In a few minutes Harry had driven them out of the parking lot and back west towards the Hollywood Freeway. By a little after five they had arrived at Hollywood Billiards—a large all-purpose eatery with a bar, billiard room, and several small intimate areas where people could eat and have a quiet conversation. Gil and Harry chose one of the smaller rooms away from most of the noise of the jukebox, televisions, and pool players. When the waitress came to take their order Gil, without hesitation, ordered the large burger combo with a glass of draft beer, and Harry ordered the same, but with a 7-Up instead of a beer.
“I’m not much of a drinker, Mr. Hall,” he explained. “A couple of beers gets me flying. Besides, I’m driving. And if anything happened and we got pulled over, if I had beer on my breath I’d get fired for sure.”
They spent the next fifteen minutes or so concentrating on their burgers and fries until Gil, grinning and belching with deep satisfaction, signaled a passing waitress for another beer.
Upon its arrival, Gil took a few hearty gulps and then turned to Harry, who had finished his burger by now and was stretched out on the upholstered chair, sipping his 7-Up thoughtfully.
Gil, who was by now beginning to feel the unaccustomed effect of even a small amount of alcohol on his system, turned to Harry and said expansively, “So Harry, here we are. That was just about the best burger I ever had. And,” he said, raising his glass with a little giggle, “the beer ain’t bad either.” He took another gulp and then turned to Harry again, this time with a sincerity verging on sadness evident in his face. He said, “Thanks for bringin’ me here. And thanks for just bein’ you.”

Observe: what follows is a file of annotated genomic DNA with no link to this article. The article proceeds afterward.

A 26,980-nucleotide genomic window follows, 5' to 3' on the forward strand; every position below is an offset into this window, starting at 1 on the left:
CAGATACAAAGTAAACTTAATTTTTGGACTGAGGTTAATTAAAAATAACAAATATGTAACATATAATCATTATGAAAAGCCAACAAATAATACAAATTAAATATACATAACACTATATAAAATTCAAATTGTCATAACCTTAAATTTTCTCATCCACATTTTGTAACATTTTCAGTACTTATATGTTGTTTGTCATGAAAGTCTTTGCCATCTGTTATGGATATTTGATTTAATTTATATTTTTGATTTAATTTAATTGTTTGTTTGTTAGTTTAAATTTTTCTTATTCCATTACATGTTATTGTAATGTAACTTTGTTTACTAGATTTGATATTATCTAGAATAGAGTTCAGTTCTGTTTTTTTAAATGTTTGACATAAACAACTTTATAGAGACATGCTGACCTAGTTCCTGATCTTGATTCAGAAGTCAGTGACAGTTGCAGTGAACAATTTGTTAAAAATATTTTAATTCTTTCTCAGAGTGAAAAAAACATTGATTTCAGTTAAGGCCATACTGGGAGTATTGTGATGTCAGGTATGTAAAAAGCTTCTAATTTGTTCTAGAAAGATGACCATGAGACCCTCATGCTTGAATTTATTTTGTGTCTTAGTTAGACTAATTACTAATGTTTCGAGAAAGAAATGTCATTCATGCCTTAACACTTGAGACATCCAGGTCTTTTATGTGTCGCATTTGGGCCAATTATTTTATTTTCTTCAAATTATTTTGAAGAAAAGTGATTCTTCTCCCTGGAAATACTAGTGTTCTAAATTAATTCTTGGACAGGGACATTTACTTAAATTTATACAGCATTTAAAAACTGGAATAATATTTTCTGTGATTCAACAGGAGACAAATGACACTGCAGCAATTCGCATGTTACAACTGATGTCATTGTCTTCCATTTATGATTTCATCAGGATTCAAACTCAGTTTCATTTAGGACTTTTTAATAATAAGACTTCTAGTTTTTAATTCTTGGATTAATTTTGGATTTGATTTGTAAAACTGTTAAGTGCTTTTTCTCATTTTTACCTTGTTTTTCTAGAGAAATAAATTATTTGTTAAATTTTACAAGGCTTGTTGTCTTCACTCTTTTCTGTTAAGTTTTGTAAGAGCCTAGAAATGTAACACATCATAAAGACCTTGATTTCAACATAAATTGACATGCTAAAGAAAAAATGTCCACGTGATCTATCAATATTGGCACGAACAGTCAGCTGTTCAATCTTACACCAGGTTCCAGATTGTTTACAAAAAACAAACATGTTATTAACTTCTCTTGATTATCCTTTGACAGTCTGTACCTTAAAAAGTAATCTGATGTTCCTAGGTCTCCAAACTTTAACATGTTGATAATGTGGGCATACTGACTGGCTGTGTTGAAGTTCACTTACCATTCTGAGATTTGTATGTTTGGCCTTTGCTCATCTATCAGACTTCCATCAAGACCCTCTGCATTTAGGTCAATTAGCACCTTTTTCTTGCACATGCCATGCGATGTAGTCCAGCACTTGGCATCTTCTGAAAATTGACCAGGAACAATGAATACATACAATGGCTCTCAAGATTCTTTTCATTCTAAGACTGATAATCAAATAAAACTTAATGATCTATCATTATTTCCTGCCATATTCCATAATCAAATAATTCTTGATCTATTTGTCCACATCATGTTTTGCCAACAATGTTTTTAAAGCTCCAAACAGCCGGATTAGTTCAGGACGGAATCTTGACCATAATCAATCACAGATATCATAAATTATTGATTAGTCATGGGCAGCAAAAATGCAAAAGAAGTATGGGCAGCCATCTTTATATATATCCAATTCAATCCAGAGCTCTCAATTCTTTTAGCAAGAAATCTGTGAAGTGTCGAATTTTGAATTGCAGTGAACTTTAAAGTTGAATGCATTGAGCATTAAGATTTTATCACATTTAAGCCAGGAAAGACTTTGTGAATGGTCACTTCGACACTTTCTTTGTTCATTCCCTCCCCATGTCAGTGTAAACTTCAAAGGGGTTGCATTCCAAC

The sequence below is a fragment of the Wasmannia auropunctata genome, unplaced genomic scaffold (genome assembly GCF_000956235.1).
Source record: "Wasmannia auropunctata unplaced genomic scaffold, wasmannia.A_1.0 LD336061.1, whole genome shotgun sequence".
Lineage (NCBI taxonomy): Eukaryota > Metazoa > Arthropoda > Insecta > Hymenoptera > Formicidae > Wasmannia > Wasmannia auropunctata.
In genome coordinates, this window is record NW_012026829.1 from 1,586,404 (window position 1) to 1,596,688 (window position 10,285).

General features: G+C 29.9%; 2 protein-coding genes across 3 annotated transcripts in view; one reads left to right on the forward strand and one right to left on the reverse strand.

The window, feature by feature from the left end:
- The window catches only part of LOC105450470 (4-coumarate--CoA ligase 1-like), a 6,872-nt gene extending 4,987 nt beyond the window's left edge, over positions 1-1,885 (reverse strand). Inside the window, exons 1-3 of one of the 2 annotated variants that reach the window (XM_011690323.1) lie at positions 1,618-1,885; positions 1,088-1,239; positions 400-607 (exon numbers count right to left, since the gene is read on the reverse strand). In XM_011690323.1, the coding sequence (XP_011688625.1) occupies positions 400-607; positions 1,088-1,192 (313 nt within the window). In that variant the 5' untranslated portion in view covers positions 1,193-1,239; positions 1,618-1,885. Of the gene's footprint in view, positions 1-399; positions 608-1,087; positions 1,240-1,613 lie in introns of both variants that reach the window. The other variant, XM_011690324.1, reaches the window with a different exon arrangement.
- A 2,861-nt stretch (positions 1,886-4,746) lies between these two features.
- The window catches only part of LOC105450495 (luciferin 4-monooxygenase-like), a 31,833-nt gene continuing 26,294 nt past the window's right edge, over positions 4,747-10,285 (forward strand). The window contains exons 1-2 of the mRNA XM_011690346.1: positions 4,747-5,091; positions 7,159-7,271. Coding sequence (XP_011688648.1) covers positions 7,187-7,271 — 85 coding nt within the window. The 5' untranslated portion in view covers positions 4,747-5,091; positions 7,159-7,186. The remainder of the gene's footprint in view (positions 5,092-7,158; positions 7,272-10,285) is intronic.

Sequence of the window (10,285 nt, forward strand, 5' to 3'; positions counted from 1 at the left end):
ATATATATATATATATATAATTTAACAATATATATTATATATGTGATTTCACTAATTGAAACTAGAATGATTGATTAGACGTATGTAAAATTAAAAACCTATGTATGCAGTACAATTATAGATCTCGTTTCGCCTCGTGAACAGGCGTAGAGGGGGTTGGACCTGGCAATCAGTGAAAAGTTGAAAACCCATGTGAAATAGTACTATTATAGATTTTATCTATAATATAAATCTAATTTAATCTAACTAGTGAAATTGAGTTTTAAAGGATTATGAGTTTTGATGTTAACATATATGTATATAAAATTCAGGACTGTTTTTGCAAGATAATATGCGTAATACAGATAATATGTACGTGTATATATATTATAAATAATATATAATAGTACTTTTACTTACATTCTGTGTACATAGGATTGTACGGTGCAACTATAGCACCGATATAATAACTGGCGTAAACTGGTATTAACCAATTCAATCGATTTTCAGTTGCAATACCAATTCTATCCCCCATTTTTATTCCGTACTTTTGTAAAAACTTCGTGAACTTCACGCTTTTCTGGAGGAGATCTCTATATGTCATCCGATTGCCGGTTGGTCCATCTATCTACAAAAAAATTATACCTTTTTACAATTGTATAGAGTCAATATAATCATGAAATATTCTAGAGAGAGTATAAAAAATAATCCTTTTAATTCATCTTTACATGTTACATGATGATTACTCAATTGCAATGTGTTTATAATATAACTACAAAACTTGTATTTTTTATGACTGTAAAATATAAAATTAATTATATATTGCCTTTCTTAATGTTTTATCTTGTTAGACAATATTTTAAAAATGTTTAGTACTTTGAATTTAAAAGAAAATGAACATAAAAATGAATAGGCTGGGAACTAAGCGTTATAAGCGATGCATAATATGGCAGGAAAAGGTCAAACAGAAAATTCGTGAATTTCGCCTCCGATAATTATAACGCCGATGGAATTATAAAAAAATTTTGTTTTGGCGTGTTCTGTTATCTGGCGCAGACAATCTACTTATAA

Harry, still maintaining his professional attitude with help from the 7-Up, replied, “Quite all right, Mr. Hall. Just doing my job. If you’re happy, DeVille’s happy. And if DeVille’s happy, I’m happy.”
“You don’t have to call me ‘Mr. Hall’ anymore,” Gil continued. “Just call me Gil. I mean, we’re pals now, right?”
Harry nodded agreeably but maintained his reserve. “I’m glad you feel that way, Mr. Hall,” he said somewhat guardedly. “But I have to maintain our professional relationship. If it ever got back to DeVille that I was being familiar with the people he assigns me to serve, I’d be fired on the spot.”
Gil was now totally intrigued. “What is it with this guy DeVille, anyway? He seems like a real character, and what has he got on you anyway? It sounds like you’re some kind of slave or something.”
In answer, Harry looked at his watch. It was only a little after six. Turning to Gil he said, “Do you really want to hear the truth about DeVille? And about me as well?”
Gil took another gulp of beer, which almost emptied his glass. Then he nodded eagerly, saying, “Yes, Harry. C’mon, tell me.”
“Okay then,” said Harry, moving his chair closer to Gil’s and, leaning over, he spoke almost in a whisper. “What I’m about to tell you, you must promise not to tell anyone else or even in any way indicate your knowledge of it. Do you agree?”
Somewhat sobered by this turn in the conversation Gil nodded and said seriously, “I promise, Harry.”
Harry drew back a little, looked around casually to make sure there was no one else in the little room, then settled himself comfortably and, taking another sip of his 7-Up, began. “You know, Mr. Hall, how some guys in Hollywood try to make believe they’re a lot bigger and more important than they really are. You’ve probably run into those types already, right?”